What is the difference between toxin, venom and poison?

What is the difference between toxin, venom and poison?

Toxin, venom and poison… are they just different words for the same thing? The answer is… sometimes yes, and sometimes no.

You see a venom can be a toxin, which can be a poison but not always.

I looked to the Oxford English dictionary, to see if it could shed some light on the issue;

Poison… A substance that is capable of causing the illness or death of a living organism when introduced or absorbed

Venom… A poisonous substance secreted by animals such as snakes, spiders, and scorpions and typically injected into prey or aggressors by biting or stinging

Toxin… A poison of plant or animal origin, especially one produced by or derived from microorganisms and acting as an antigen in the body

Has that made it any clearer for you? I can’t say it was much help to me. There has to be a more simple explanation. The truth is that these words are often used to mean the same thing, sometimes all three words can be interchanged, sometimes not. They do all tend to have a similarly negative effect on the body, by one means or another, they impact or disrupt the biological function of the affected organism.

Sometimes we need the right question, in order to get the right answer, or in this case, the right series of question. Hopefully, these questions will help define what each is, and the differences between them.


If it is man-made (synthetic) then it is a poison!

Toxins and venoms are always organic (biologically produced chemicals), but sometimes poisons are as well. Time for another question.


If it was transferred by touch then it is a toxin (which could also be called a poison, in more general terms). Toxins are usually small biological chemicals that can enter the body by absorption through the skin. They can be accumulated through the food chain, so, the organism with the toxin may not have produced it itself, but most likely accumulated it from something it ate, or something that it ate, ate… (we could keep going back the food chain here but you get the idea?).

Just to confuse the matter slightly, organisms that produce toxins are referred to as poisonous organisms.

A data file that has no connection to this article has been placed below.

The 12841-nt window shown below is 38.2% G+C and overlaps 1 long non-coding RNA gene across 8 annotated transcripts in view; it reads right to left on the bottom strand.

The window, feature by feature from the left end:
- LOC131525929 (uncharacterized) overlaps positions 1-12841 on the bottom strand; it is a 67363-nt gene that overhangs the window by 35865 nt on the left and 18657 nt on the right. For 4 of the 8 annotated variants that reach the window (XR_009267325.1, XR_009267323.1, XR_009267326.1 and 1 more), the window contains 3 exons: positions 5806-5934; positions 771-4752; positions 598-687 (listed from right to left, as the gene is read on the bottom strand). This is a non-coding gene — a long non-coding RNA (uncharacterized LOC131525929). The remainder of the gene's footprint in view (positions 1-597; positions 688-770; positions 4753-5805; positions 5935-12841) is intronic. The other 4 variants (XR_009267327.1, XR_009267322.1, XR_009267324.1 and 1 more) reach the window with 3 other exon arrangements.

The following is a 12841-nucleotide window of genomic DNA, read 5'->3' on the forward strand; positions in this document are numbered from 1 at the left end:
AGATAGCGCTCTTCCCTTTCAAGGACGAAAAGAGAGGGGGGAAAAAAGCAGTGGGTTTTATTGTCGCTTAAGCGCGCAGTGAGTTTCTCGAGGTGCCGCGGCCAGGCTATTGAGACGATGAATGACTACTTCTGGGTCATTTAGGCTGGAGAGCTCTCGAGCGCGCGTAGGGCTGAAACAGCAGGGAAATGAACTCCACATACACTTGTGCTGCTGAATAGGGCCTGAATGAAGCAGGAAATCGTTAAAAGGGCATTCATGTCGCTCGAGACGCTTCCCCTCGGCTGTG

Here is just one example… the poison dart frog, considered one of the deadliest animals on earth. The poisonous dart frog stores its toxin in glands just below the skin. The toxin is called Batrachotoxin and, when agitated, the frog can literally sweat the toxin onto its skin. The level of danger to humans depends on the species of dart frog; the small golden poison dart frog (Phyllobates terribilis), for example, is only 5cm long but harbours enough toxin to kill 10 grown men.

golden poison dart frog

Image credit: Wilfried Berns

It is thought that most species of poison dart frogs accumulate their toxins from the food chain, most likely the toxins originate in plants, eaten by insects that are then eaten by the frog.

Transferred by biting not touching? We have another question for that.


If you bite it and suffer the consequences, then it is a poison (which could also be called a toxin, depending on what you ate!); if it bites you and you suffer the consequences, then it is a venom!

I use the term ‘bite’ loosely here as venom can be administered by bite, spike or sting. Basically, venom has to be ‘injected’ into the skin in some manner.

Venom is usually a biological compound that is produced by the organism that administers it. It is also usually a large compound and therefore cannot enter the body through absorption through the skin.

Time for another example…  we all know the classic snake scenario but sometimes nature is a little more inventive; None more inventive that the Iberian ribbed newt (Pleurodeles waltl). This animal has evolved some amazing defence mechanisms – it literally extends its spiny ribs out through warts in its body. At the same time the newt secretes venom onto its skin, covering the ribs so they deliver the toxin into the body of their assailant, as they pierce their skin.

Iberian ribbed newt

Image credit: Pengo

Sounds like the stuff of science fiction, doesn’t it… but sometimes fact is more amazing that fiction.

Of course, many venoms contain neurotoxins that are of course toxins, which can be referred to as poisons, which brings us back to the start of this post that sometimes a venom is a toxin, is a poison; but not always.

I hope you found this helpful, maybe you have a few tips of your own? Leave them in the comments below, I always love the feedback. 

Mystery Creature revealed – the blanket octopus

Mystery Creature revealed – the blanket octopus

There were a few correct answers to this week’s Mystery Creature – but in case any of you are still waiting in anticipation it was the Blanket Octopus (Tremoctopus)

Photos Credit:  Steve Hamedl
Photos Credit: Steve Hamedl

This creature is a real marvel of nature.. here are three reasons why…

1. As the name suggests the blanket octopus has a cape like web that extends down its longest arms. This cape can be spread out behind it as a dramatic deterrent to predators… it makes the animal look a lot bigger and more daunting.

2. That is not to say that the animal is not pretty daunting already. It is lucky in that it is immune to the poisonous sting of the Portuguese Man O’ War. Rather than just counting its blessings and moving on it turns this round to its full advantage and actively removes the stinging tentacles from the creature and carries them around with it, wielding them as weapons when threatened.

3. The female of the species can grow to an impressive two metres in length, but the male… well, he comes in at little more than two centimetres in length making the species one of the most sexually dimorphic in the animal kingdom.

Check back tomorrow for a new Mystery Creature to keep you guessing!